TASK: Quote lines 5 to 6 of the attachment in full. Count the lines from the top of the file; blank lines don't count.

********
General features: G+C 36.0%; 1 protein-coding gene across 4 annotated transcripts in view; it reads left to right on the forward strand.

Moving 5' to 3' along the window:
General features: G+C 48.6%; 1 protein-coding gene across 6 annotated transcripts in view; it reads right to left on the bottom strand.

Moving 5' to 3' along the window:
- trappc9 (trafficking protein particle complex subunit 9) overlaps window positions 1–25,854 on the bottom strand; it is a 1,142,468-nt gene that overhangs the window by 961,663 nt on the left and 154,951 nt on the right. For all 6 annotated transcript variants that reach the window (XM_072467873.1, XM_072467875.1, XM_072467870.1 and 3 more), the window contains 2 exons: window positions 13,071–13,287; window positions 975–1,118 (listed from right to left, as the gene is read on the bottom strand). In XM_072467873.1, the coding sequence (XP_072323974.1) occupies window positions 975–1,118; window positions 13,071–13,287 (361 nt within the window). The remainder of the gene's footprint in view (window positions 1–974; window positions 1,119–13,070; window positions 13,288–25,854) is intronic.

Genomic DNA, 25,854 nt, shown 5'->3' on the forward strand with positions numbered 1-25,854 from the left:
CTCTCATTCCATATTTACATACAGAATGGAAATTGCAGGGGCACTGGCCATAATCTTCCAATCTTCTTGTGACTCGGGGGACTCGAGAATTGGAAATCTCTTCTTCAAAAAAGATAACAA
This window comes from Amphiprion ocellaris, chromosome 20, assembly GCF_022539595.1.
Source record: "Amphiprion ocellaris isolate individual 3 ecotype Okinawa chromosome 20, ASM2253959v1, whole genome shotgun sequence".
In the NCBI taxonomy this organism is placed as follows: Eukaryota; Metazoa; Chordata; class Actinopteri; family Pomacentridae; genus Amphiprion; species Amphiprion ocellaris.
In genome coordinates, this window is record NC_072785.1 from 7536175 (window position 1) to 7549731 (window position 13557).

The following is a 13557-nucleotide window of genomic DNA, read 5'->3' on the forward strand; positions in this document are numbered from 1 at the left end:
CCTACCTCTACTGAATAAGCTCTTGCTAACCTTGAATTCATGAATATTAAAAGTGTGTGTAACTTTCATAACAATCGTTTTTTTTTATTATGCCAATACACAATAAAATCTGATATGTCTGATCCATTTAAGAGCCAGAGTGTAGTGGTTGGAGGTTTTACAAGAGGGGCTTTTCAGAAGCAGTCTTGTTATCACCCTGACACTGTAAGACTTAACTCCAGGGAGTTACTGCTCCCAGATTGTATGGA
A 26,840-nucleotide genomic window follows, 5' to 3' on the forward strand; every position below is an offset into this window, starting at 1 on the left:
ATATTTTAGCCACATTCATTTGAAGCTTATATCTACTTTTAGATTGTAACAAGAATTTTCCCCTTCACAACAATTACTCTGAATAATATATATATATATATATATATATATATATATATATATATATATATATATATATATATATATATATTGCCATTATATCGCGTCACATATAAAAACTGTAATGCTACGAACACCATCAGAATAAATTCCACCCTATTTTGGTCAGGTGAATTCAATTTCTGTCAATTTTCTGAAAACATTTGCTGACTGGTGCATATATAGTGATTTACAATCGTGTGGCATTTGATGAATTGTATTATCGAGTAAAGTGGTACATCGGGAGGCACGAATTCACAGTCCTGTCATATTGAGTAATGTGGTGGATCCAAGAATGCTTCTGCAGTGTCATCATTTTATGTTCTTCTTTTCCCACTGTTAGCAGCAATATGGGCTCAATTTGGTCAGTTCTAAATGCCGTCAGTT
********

- trappc9 (trafficking protein particle complex subunit 9) overlaps window positions 1–25,854 on the bottom strand; it is a 1,142,468-nt gene that overhangs the window by 961,663 nt on the left and 154,951 nt on the right. For all 6 annotated transcript variants that reach the window (XM_072467873.1, XM_072467875.1, XM_072467870.1 and 3 more), the window contains 2 exons: window positions 13,071–13,287; window positions 975–1,118 (listed from right to left, as the gene is read on the bottom strand). In XM_072467873.1, the coding sequence (XP_072323974.1) occupies window positions 975–1,118; window positions 13,071–13,287 (361 nt within the window). The remainder of the gene's footprint in view (window positions 1–974; window positions 1,119–13,070; window positions 13,288–25,854) is intronic.

Genomic DNA, 25,854 nt, shown 5'->3' on the forward strand with positions numbered 1-25,854 from the left: